College commencement season is coming up — and, with it, college seniors will be furiously drafting their masterpieces to go down in history in the hallowed halls of their alma maters. Forty-five years ago, Hillary Clinton was one of those seniors.
In 1969, 21-year-old Hillary Rodham got up to give her commencement speech at Wellesley College. She followed the main speaker, Sen. Edward Brooke — a Republican, the first black senator to be popularly elected, and a man Clinton had campaigned for two years before.
But as she stepped up to the podium, something rankled. She thought Brooke's speech defended Richard Nixon. At a liberal-arts college in 1969, that was the equivalent of praising Beelzebub at a Baptist revival.
"I find myself reacting just briefly to some of the things that Senator Brooke said," Clinton told her classmates. "Empathy doesn't do us anything. We've had lots of empathy; we've had lots of sympathy, but we feel that for too long our leaders have used politics as the art of making what appears to be impossible, possible."
"The question about possible and impossible was one that we brought with us to Wellesley four years ago," she continued. "We arrived not yet knowing what was not possible. Consequently, we expected a lot. Our attitudes are easily understood, having grown up, having come to consciousness in the first five years of this decade — years dominated by men with dreams, men in the civil- rights movement, the Peace Corps, the space program — so we arrived at Wellesley and we found, as all of us have found, that there was a gap between expectation and realities. But it wasn't a discouraging gap and it didn't turn us into cynical, bitter old women at the age of 18. It just inspired us to do something about that gap."
At the end of her speech, Clinton read a poem by Nancy Scheibner referring to "the hollow men of anger and bitterness" who must be abandoned as remnants of a bygone age. Brooke took personal offense to this bit, as Christopher Andersen writes in American Evita:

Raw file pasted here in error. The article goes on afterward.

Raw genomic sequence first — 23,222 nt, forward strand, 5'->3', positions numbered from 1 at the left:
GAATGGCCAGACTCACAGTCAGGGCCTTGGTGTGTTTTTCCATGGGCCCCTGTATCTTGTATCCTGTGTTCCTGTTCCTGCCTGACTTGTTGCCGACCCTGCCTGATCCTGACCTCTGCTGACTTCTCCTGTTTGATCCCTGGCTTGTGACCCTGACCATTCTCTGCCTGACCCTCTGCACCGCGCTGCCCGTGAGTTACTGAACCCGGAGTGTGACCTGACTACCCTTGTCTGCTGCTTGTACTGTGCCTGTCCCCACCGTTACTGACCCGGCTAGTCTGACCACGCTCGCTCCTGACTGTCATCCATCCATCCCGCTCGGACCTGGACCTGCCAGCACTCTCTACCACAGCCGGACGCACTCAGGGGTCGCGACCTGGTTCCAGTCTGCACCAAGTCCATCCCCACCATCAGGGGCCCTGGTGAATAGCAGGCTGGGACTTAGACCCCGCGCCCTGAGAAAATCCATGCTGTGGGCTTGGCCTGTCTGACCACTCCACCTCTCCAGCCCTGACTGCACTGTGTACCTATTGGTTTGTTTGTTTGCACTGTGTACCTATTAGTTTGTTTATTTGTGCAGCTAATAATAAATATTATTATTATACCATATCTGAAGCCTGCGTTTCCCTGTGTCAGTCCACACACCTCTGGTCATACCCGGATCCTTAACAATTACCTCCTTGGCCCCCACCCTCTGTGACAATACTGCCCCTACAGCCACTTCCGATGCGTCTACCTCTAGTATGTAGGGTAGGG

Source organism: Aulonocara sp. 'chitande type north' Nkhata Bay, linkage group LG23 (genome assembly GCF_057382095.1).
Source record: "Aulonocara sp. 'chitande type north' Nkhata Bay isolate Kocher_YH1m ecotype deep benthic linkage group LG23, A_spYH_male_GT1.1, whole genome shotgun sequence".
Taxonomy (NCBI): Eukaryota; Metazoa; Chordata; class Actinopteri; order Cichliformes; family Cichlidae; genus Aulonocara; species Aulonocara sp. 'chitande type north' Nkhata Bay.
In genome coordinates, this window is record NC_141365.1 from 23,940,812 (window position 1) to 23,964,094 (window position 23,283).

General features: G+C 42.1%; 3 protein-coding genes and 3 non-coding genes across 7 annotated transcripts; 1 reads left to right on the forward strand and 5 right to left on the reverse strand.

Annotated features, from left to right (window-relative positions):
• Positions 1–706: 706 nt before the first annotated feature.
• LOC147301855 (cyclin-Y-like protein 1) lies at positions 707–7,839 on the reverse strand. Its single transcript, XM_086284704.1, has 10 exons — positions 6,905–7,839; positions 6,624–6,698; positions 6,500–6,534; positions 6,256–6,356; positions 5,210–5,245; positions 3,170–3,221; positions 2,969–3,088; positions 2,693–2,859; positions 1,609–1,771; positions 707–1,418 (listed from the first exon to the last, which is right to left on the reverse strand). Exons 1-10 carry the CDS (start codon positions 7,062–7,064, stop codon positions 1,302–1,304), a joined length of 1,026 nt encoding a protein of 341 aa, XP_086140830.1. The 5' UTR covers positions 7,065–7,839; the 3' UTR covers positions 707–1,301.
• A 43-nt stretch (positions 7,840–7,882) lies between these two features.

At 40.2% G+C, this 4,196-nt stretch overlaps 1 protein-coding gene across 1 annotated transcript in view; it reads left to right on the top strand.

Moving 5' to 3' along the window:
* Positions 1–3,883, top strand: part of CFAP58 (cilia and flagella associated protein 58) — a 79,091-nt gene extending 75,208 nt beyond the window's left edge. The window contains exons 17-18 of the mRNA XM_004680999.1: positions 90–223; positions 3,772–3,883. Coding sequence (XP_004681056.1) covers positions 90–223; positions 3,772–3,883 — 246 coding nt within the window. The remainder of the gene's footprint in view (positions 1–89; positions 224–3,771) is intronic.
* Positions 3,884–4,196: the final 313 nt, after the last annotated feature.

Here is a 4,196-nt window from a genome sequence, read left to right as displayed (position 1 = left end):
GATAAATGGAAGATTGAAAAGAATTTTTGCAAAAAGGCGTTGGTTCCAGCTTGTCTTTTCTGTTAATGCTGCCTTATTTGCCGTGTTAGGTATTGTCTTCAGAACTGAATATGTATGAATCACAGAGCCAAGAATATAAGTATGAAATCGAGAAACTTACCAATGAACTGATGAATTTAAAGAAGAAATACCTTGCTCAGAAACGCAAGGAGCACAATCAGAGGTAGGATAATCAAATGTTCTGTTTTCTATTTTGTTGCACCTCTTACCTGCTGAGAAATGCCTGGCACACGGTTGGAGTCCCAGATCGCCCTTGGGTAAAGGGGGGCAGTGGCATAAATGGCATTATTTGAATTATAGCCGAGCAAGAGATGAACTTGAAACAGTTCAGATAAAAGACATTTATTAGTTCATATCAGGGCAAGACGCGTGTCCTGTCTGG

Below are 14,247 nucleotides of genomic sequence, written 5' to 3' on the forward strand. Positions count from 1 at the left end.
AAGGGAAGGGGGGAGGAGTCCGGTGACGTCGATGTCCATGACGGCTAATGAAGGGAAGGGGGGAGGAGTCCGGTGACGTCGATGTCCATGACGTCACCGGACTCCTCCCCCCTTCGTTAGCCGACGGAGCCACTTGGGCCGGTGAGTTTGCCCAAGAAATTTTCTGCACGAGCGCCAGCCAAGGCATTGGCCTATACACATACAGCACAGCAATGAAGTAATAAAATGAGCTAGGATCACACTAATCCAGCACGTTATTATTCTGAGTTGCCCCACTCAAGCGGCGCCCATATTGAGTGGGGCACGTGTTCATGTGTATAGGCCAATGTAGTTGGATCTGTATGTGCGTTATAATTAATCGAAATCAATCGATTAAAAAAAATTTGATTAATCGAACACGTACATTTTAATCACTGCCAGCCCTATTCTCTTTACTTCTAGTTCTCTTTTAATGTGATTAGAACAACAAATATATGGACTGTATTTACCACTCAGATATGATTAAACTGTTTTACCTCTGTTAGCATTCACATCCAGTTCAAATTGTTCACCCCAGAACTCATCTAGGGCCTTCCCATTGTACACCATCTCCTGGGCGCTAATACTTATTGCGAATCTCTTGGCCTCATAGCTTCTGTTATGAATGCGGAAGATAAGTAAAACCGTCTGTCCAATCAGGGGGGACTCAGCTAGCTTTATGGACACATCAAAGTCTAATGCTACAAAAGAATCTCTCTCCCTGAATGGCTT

Brooke, obviously singled out as one of the "Hollow Men," was stunned, hurt — and convinced that this was no extemporaneous speech. "As far as I could tell, she was not responding to anything I was saying," he later observed. "She came that day with an agenda, pure and simple."
But her classmates applauded her speech and, as the next day's Boston Globe proclaimed, she utterly upstaged Brooke. Clinton spoke at her alma mater's commencement ceremony again, more than 20 years later — this time during her husband's presidential campaign. Then, she attempted to put her commencement speech in context.
"I can't claim that 1969 speech as my own," she told the crowd. "It reflected the hopes, values, and aspirations of my classmates. It was full of the uncompromising language you only write when you are 21. But it is uncanny to me the degree to which those same hopes, values, and aspirations have shaped my adulthood."
She went on to tell the full story about that commencement address she gave as a 21-year-old. After the 1969 speech, she went swimming in Wellesley's lake — a verboten activity, but one of Clinton's "favorite rules to break" as a student. After she stripped down to her swimsuit and waded out into the middle of the lake, a security guard picked up her clothes and her signature Coke-bottle glasses — perhaps in retribution for her speech — and carried them off. She had to make her way back to campus without her clothes and "blind as a bat."
Clinton joked that, had newspapers gotten a hold of that story, the headlines would have read: "Girl Offers Vision to Classmates, And Then Loses Her Own."
Jokes aside, Clinton's 1992 rhetoric closely mirrored her 1969 rhetoric in a way that mirrors her 2014 rhetoric. Today, however, her sights are set on a field much broader than the Wellesley campus. At an event last Thursday (before Chelsea Clinton announced her pregnancy), Clinton stressed the importance of closing achievement gaps around the world. Some ceilings are set low, like girls who don't receive birth certificates.
And, sadly, the argument she made about sexism in politics that she made 20 or 40 years ago still holds true today — just look at the cynical insinuation that has painted her daughter's pregnancy as a publicity stunt for Hillary 2016. Whether she's speaking to female college students or the national press, Clinton speaks gender politics fluently. The only difference is that now she's not just a warrior against sexism in politics — she's its biggest target.
This article is from the archive of our partner National Journal.